Stefan McDaniel lodges some serious objections to sites like this one:
Reading Postman for the first time last month gave me clearer language to explain my rage against the rise of blogging. For what he says about media can be said about literary forms—they are biased toward certain kinds of content. The blogpost is biased toward speed, brevity, and cleverness. It thus hands the public square over to bullies, sophists, and clowns.
Blogging has broadened the public discussion, but being more “democratic” does not somehow make it a neutral or indifferent forum. The medium, unsurprisingly, has its biases, and certain people are better suited to blogospherics than others. While vicious habits of mind are often the best recipe for drawing traffic, good blogging — blogging that is likely to gain the approval of “young fogeys” like McDaniel — requires intellectual virtue. Daniel Larison‘s long, thoughtful posts are a good example of using the form to cultivate good mental habits. This model — call it anti-blogging — deserves more imitators.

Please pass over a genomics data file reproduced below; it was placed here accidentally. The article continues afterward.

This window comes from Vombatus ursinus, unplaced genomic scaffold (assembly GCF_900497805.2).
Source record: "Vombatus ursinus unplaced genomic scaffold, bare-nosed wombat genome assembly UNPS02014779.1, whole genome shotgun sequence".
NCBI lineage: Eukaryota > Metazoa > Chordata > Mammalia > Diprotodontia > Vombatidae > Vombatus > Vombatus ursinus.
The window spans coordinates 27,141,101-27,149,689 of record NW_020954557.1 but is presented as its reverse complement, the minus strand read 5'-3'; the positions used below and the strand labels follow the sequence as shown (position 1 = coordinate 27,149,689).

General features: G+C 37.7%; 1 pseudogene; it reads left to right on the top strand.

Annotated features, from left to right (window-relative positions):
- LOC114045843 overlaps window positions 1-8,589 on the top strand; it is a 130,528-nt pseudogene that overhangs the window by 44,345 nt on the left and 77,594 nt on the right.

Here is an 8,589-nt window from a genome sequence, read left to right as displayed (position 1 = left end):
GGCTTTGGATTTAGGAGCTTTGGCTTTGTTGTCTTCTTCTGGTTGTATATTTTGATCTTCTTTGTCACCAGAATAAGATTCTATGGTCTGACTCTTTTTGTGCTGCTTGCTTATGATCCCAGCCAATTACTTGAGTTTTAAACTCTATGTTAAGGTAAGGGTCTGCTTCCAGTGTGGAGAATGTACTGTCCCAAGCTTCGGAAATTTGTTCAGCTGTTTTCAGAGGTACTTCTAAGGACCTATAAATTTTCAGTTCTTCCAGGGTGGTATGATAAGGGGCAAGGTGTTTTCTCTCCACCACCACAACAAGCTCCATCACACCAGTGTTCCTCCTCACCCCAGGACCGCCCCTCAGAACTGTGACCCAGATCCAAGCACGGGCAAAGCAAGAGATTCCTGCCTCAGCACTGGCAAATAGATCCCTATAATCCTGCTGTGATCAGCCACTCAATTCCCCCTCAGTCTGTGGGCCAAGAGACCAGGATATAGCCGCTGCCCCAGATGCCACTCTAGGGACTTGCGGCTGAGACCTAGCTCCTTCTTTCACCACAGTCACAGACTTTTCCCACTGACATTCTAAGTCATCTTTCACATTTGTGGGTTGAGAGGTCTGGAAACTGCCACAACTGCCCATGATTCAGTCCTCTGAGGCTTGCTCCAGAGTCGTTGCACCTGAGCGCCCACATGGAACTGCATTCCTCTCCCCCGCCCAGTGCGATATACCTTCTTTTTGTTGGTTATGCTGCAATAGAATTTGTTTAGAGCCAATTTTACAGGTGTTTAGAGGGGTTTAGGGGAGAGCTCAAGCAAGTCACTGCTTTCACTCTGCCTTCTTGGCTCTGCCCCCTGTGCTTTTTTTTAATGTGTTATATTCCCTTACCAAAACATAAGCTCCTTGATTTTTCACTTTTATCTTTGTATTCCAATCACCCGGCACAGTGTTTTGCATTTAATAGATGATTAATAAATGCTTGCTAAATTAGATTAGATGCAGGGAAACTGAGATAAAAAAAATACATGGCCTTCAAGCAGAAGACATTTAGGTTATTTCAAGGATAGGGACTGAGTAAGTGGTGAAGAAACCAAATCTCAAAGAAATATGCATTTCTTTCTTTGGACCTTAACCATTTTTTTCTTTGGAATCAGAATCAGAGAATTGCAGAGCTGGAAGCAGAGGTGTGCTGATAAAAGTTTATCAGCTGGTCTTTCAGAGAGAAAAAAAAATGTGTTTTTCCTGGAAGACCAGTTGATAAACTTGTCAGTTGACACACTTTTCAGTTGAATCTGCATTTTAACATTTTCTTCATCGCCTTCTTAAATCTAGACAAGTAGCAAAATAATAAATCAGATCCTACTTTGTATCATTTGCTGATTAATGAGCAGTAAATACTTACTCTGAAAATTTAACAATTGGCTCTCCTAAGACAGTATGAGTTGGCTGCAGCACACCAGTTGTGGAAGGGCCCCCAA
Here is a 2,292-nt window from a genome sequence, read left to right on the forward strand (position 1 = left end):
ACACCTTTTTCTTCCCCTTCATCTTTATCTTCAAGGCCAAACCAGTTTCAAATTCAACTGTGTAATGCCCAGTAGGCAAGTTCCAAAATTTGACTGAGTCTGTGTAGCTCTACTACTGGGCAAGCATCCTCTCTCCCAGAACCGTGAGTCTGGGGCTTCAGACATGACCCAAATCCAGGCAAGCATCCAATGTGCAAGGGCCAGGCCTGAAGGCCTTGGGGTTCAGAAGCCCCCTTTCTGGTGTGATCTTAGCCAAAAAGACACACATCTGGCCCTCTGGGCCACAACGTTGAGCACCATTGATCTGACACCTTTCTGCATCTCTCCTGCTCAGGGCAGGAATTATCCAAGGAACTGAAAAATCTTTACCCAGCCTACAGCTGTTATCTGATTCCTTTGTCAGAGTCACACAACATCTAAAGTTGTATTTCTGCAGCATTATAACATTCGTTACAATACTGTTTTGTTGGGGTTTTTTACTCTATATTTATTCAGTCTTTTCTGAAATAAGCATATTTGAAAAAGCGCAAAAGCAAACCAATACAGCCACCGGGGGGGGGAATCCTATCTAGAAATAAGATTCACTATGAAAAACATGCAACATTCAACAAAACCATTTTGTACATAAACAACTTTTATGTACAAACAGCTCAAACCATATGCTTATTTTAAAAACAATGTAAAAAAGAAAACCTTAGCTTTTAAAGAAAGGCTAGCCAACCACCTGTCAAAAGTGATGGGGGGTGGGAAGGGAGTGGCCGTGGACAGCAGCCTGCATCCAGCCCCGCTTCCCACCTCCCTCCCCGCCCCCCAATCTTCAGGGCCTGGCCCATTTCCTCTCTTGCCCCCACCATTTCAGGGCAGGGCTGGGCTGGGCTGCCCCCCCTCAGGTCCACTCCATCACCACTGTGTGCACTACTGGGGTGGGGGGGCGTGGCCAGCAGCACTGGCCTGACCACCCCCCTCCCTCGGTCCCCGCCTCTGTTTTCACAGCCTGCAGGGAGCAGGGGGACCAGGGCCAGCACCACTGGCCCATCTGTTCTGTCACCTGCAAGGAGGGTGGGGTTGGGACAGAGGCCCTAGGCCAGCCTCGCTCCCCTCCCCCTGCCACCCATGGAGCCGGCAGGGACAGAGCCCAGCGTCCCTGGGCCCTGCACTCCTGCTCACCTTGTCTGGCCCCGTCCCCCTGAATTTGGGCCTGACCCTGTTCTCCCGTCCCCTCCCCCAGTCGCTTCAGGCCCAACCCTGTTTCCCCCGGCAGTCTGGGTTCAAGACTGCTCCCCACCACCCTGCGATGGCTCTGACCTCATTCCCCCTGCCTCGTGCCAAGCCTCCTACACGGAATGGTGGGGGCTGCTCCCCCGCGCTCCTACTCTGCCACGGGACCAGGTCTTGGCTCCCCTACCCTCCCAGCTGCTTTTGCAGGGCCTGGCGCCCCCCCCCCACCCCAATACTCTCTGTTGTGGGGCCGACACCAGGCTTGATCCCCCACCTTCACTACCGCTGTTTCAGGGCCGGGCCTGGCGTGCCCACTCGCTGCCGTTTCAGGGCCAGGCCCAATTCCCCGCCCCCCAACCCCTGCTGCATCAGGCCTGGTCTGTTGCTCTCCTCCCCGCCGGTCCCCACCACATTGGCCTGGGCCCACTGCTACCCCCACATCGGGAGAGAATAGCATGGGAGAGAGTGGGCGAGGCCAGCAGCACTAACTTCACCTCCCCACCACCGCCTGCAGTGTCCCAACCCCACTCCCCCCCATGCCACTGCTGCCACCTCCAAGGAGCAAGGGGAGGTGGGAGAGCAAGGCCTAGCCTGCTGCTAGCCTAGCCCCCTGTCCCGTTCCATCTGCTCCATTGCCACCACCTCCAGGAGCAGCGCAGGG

Update: I should also say what our readers hopefully already know: the League has some of the best “anti-blogging” around.